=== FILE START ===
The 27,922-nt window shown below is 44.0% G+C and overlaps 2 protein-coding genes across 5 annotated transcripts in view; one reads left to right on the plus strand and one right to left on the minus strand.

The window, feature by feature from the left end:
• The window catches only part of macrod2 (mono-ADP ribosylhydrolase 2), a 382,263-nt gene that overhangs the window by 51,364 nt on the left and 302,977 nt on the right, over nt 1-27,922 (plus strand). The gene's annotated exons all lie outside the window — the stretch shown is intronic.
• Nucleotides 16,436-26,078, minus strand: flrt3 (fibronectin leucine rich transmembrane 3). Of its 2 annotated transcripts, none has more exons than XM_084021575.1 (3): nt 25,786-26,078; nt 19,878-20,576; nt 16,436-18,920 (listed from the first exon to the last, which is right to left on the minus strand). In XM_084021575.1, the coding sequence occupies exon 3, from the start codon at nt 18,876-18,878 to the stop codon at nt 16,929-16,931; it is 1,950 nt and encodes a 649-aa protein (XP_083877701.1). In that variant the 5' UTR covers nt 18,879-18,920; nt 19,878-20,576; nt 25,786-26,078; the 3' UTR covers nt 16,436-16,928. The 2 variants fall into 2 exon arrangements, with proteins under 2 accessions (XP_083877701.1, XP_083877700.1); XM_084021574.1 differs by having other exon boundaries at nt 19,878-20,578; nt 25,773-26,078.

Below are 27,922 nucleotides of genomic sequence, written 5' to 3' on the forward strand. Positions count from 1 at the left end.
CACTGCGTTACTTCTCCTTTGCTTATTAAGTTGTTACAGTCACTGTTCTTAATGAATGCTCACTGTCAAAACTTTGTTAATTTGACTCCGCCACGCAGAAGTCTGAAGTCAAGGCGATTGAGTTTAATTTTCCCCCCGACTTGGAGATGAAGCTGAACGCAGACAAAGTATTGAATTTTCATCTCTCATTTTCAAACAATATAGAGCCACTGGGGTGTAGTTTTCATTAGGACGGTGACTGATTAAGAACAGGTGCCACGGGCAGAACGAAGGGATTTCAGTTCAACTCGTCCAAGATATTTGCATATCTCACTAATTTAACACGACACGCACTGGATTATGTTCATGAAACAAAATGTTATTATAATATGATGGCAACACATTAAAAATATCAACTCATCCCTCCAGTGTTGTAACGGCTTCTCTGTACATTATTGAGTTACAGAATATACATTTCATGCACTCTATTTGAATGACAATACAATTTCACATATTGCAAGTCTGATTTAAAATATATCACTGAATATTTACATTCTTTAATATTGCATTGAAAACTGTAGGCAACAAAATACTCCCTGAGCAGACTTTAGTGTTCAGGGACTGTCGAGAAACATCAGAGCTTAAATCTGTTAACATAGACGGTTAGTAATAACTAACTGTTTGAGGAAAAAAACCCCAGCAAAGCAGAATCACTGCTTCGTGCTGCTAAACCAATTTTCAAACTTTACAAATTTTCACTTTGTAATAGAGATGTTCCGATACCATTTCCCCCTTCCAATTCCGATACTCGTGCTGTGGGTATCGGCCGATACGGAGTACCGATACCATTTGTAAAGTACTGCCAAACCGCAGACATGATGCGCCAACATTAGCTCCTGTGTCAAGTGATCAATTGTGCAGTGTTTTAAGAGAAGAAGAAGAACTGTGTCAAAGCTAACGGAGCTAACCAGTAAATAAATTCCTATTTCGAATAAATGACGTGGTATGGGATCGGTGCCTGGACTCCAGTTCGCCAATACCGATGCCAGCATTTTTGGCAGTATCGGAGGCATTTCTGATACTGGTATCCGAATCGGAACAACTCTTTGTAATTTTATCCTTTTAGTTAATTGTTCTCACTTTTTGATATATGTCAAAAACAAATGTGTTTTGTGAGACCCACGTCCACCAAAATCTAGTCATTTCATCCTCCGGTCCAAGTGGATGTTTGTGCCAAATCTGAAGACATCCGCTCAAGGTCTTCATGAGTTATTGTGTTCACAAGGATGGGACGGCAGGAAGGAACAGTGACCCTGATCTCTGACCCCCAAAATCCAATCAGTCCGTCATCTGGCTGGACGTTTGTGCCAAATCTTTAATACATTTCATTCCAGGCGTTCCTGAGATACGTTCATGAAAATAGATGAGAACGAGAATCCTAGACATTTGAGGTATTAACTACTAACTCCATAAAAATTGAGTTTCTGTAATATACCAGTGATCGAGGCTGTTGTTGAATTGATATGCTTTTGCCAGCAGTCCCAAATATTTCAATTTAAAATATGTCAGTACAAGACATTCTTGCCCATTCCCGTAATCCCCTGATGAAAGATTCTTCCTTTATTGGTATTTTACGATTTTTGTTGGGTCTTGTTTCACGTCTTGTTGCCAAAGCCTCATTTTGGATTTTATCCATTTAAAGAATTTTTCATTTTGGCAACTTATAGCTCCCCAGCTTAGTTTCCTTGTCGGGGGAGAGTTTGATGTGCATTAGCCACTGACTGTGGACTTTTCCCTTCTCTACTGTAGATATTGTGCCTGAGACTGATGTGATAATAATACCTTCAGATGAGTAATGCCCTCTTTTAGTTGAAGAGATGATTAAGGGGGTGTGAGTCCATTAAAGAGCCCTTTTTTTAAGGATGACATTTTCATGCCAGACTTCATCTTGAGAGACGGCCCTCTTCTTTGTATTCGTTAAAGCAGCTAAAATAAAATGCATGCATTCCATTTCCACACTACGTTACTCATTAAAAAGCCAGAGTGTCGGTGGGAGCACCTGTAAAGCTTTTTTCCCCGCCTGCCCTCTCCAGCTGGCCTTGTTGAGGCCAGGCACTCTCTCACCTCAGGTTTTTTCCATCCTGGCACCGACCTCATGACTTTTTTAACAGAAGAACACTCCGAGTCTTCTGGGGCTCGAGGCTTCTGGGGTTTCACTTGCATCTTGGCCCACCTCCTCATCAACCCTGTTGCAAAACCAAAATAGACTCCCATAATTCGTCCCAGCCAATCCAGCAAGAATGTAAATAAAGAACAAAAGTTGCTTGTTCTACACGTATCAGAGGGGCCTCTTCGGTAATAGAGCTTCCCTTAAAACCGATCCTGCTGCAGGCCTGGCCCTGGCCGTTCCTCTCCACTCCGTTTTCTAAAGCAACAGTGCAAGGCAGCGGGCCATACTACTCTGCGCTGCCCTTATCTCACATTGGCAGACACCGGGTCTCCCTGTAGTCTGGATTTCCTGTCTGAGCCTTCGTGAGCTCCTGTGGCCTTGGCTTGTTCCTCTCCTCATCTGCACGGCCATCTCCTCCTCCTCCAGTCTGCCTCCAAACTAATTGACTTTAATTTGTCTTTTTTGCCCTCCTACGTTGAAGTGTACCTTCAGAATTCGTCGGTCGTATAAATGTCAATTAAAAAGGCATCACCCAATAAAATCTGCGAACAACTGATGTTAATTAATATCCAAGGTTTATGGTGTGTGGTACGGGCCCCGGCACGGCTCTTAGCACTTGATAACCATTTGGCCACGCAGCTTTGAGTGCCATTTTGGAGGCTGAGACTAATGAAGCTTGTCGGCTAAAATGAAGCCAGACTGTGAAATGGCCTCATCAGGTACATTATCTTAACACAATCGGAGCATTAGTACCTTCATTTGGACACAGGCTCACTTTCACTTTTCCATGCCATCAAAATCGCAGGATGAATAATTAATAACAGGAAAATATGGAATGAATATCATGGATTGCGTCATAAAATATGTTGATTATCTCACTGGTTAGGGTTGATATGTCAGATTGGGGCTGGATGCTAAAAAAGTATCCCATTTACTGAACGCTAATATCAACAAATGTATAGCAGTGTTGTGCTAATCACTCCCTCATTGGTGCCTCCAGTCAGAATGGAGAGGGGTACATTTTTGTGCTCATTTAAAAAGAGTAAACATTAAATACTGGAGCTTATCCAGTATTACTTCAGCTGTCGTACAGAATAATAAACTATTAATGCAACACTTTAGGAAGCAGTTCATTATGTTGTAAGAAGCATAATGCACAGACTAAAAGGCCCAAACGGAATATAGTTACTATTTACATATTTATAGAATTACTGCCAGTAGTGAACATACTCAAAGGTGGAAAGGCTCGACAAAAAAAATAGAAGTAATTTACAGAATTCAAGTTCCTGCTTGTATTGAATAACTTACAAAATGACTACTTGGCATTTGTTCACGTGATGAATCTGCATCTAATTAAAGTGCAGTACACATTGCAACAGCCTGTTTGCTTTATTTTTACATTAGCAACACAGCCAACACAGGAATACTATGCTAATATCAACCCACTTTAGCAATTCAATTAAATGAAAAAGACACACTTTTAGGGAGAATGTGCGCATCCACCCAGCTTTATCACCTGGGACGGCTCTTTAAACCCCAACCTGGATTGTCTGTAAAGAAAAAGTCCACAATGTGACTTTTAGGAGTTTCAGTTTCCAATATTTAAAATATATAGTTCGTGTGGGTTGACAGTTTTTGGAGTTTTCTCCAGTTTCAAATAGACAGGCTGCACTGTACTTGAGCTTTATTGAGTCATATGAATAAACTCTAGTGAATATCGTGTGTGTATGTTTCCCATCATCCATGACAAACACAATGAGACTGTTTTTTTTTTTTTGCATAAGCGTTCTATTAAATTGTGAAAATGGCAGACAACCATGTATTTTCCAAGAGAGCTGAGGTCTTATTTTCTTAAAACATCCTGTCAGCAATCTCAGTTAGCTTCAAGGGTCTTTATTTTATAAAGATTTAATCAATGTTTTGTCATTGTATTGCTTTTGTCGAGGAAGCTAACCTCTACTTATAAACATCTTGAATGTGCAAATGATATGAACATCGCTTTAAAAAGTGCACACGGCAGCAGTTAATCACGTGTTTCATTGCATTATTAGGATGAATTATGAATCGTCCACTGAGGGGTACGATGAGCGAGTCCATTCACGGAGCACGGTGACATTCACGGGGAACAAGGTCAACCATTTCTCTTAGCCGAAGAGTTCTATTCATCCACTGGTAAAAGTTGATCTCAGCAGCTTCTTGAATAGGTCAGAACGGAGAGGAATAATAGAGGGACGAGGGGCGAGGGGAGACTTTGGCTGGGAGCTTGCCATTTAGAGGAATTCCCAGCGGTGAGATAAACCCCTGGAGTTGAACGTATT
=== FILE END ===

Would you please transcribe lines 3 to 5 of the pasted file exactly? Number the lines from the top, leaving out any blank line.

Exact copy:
• The window catches only part of macrod2 (mono-ADP ribosylhydrolase 2), a 382,263-nt gene that overhangs the window by 51,364 nt on the left and 302,977 nt on the right, over nt 1-27,922 (plus strand). The gene's annotated exons all lie outside the window — the stretch shown is intronic.
• Nucleotides 16,436-26,078, minus strand: flrt3 (fibronectin leucine rich transmembrane 3). Of its 2 annotated transcripts, none has more exons than XM_084021575.1 (3): nt 25,786-26,078; nt 19,878-20,576; nt 16,436-18,920 (listed from the first exon to the last, which is right to left on the minus strand). In XM_084021575.1, the coding sequence occupies exon 3, from the start codon at nt 18,876-18,878 to the stop codon at nt 16,929-16,931; it is 1,950 nt and encodes a 649-aa protein (XP_083877701.1). In that variant the 5' UTR covers nt 18,879-18,920; nt 19,878-20,576; nt 25,786-26,078; the 3' UTR covers nt 16,436-16,928. The 2 variants fall into 2 exon arrangements, with proteins under 2 accessions (XP_083877701.1, XP_083877700.1); XM_084021574.1 differs by having other exon boundaries at nt 19,878-20,578; nt 25,773-26,078.

Below are 27,922 nucleotides of genomic sequence, written 5' to 3' on the forward strand. Positions count from 1 at the left end.